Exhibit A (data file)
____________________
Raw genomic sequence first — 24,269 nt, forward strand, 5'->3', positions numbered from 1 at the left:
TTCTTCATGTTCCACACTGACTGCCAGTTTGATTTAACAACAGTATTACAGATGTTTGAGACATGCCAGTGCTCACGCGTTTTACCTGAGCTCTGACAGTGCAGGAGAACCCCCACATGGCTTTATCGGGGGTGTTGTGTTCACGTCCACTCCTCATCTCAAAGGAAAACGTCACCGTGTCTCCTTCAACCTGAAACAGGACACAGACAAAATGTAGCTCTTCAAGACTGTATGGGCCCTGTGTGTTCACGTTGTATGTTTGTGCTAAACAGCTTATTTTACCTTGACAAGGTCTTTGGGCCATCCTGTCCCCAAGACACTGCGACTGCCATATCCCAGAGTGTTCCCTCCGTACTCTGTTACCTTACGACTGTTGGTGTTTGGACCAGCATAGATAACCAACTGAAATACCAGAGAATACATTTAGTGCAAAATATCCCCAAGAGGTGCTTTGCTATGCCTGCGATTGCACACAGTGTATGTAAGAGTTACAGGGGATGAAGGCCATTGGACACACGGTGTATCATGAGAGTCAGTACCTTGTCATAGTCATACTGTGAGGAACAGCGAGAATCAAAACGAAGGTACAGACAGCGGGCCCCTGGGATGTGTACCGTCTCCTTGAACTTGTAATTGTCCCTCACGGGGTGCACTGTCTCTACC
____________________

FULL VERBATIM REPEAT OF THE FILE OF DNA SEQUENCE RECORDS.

Raw genomic sequence first — 24,269 nt, forward strand, 5'->3', positions numbered from 1 at the left:
TTCTTCATGTTCCACACTGACTGCCAGTTTGATTTAACAACAGTATTACAGATGTTTGAGACATGCCAGTGCTCACGCGTTTTACCTGAGCTCTGACAGTGCAGGAGAACCCCCACATGGCTTTATCGGGGGTGTTGTGTTCACGTCCACTCCTCATCTCAAAGGAAAACGTCACCGTGTCTCCTTCAACCTGAAACAGGACACAGACAAAATGTAGCTCTTCAAGACTGTATGGGCCCTGTGTGTTCACGTTGTATGTTTGTGCTAAACAGCTTATTTTACCTTGACAAGGTCTTTGGGCCATCCTGTCCCCAAGACACTGCGACTGCCATATCCCAGAGTGTTCCCTCCGTACTCTGTTACCTTACGACTGTTGGTGTTTGGACCAGCATAGATAACCAACTGAAATACCAGAGAATACATTTAGTGCAAAATATCCCCAAGAGGTGCTTTGCTATGCCTGCGATTGCACACAGTGTATGTAAGAGTTACAGGGGATGAAGGCCATTGGACACACGGTGTATCATGAGAGTCAGTACCTTGTCATAGTCATACTGTGAGGAACAGCGAGAATCAAAACGAAGGTACAGACAGCGGGCCCCTGGGATGTGTACCGTCTCCTTGAACTTGTAATTGTCCCTCACGGGGTGCACTGTCTCTACC